This post is about a philosophy, nothing more. I had tweeted the title months ago. I thought that I'd better write a post too.
Apart from Windows, my antivirus and Microsoft Flight Simulator X; you'd be hard-pressed to find any proprietary software on my computer. I like to use FOSS everywhere.
Call me a geek, my reasons for using FOSS are simple. I just cannot pay for all the proprietary software I'd require. Consider that Adobe Photoshop costs close to $ 1000, Lightroom costs $ 100, Photomatix costs the same, MS office costs around $ 500. I cannot pay so much.
But this does not mean that I compromise on quality. As I've recognized in my various experiments with FOSS, free does not mean poor quality. Why is FOSS so successful? Simply because it is open, in that everyone who uses it can modify it to suit their needs.
Let's consider an example. Say you are interested in a word-processing software (assuming you are one of the many
idiots who do not use LaTeX. You download a free word processing software like LibreOffice Writer, but are unhappy with the way it handles ligatures. If you are a programmer, you are able to easily modify the software so that it handles ligatures better. As this is a modification that improves the software for many, it is incorporated into the next release of the software, which happens in a few weeks time. That way, FOSS software continuously improves, and the improvements are linked closely with user demands, because more often than not, the users are also the developers of the software.
With the large pool of software out there, FOSS seems a good way out. Suppose one software handles a particular task very well, and another some other task, and a software is needed which will handle both; since the source codes are available, software development becomes easy.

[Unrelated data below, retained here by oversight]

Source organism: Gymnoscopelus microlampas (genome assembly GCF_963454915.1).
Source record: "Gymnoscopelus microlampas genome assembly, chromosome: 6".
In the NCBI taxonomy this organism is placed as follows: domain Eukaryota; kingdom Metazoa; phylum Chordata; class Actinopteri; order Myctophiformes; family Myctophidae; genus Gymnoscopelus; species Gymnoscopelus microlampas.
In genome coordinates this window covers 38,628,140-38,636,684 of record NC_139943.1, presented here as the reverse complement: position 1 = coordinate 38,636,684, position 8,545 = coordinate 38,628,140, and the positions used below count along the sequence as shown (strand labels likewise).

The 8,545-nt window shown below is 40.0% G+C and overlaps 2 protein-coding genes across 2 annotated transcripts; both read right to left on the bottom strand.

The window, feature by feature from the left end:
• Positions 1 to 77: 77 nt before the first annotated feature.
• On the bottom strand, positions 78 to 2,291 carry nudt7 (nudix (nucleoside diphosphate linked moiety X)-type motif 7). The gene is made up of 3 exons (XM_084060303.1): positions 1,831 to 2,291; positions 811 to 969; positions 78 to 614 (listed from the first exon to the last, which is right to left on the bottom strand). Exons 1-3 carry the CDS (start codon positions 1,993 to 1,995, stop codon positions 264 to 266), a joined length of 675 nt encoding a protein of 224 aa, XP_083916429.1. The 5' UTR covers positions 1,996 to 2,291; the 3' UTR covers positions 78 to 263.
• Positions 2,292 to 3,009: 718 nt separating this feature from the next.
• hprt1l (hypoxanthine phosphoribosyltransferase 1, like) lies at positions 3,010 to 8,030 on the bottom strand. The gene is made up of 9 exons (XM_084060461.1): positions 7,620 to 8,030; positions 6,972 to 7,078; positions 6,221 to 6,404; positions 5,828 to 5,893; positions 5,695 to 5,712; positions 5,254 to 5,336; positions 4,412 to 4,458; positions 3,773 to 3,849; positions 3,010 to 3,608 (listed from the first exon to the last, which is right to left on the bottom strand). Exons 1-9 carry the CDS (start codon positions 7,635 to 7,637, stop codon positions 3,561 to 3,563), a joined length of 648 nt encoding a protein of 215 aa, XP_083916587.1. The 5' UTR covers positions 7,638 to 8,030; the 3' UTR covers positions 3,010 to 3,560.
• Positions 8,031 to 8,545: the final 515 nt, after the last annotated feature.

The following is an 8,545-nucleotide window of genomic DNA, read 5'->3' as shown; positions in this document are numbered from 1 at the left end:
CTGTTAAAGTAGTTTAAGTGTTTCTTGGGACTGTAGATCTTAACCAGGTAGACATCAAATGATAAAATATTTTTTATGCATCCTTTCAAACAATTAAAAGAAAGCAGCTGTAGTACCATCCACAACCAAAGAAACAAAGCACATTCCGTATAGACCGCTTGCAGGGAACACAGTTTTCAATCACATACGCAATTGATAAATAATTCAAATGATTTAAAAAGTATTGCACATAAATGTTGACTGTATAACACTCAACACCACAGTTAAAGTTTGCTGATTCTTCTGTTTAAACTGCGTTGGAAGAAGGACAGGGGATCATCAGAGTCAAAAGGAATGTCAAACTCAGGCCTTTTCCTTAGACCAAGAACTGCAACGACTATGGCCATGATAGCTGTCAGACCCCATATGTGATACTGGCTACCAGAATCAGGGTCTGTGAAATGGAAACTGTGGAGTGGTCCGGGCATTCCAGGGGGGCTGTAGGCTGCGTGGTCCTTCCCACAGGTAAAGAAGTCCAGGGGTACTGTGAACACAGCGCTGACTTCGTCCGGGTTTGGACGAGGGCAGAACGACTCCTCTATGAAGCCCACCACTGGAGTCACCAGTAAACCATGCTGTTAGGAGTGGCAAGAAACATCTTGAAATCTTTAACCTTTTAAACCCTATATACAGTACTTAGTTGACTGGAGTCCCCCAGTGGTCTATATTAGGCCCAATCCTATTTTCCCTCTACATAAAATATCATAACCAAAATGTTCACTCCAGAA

Why, then, is open source software considered inferior to its proprietary counterparts? Well, one reason is the popular (though erroneous) perception that anything free will be of inferior quality. The other reason is the fact that since open-source software is made by users who are developers (in other words, geeks), it often sucks when it comes to UI design. Consider that the developers and many of the users are people who prefer to use the terminal for every task.
As an example, consider the software qtpfsgui, or Luminance HDR. Just try to remember the name. It is a software for creating high dynamic range (HDR) images. Now, the developers very kindly decided to leave all the decision making process onto the users, i.e. they have offered a wide range of algorithms at the user's disposal. Which is a good thing, cause it offers much more control over the image rendition. However, bombarding a user with the names of the algorithms as <author, year> is not going to go down well with photographers, many of them not comfortable with even the basic laws of reflection. Moreover, it asks for exact parameters required by the algorithms, of which a user will have no idea unless (s)he has read the corresponding scientific paper, an onerous task.
The fact that FOSS is superior to proprietary software was driven home when I tried to create a panorama. My camera manufacturer had provided me with a proprietary software, which cost around $ 80, which of course was added to the cost of the camera. Yet, when I tried to create a panorama of the Niagara falls, as seen from Skylon Tower, because the panorama was taken from a higher vantage, looking down, perspective distortion kicked in, and the panorama turned out curved, so that I could never create a 360° panorama. I then used Hugin, and the results astonished me. I had never thought that a free software would provide such quality. The resulting panorama is here.
Why do I use open source? Simply because it's affordable, reliable, and gives me a chance to give back to the community, something which I plan to do very soon. For those of you who know to code, I would strongly recommend using and improving open-source software (after all, that is the freedom we've been struggling for) so that every one will like using FOSS.